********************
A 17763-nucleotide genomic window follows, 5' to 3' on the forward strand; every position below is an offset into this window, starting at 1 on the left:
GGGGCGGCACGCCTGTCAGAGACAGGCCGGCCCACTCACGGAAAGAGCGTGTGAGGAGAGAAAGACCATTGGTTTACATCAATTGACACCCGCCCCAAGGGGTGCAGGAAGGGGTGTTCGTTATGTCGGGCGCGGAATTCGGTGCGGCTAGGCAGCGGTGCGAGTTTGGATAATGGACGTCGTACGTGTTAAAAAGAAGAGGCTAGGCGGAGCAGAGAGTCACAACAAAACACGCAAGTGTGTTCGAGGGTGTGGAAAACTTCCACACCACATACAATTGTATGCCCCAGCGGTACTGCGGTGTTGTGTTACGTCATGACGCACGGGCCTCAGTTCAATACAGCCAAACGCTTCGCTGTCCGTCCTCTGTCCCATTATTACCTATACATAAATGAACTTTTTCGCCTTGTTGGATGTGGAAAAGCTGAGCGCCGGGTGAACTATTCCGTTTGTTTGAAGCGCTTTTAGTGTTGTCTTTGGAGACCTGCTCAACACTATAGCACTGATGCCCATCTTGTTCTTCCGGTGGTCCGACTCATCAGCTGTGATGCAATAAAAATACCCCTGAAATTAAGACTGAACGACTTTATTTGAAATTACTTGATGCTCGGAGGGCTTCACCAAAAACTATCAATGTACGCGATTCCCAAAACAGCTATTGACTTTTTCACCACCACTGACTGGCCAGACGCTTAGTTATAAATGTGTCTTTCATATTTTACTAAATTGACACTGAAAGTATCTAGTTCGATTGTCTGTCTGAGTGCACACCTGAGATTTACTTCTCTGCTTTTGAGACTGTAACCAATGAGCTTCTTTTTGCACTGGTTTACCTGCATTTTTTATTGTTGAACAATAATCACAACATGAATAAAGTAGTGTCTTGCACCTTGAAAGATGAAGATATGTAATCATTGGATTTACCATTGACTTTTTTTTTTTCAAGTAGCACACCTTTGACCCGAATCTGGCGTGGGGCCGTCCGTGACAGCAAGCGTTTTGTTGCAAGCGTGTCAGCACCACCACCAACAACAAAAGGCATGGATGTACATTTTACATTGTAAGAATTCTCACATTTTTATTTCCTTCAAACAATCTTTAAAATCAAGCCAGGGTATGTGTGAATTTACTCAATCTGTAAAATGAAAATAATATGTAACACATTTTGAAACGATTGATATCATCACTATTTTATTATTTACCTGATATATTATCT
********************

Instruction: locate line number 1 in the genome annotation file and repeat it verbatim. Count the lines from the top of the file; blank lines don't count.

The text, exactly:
A 17763-nucleotide genomic window follows, 5' to 3' on the forward strand; every position below is an offset into this window, starting at 1 on the left: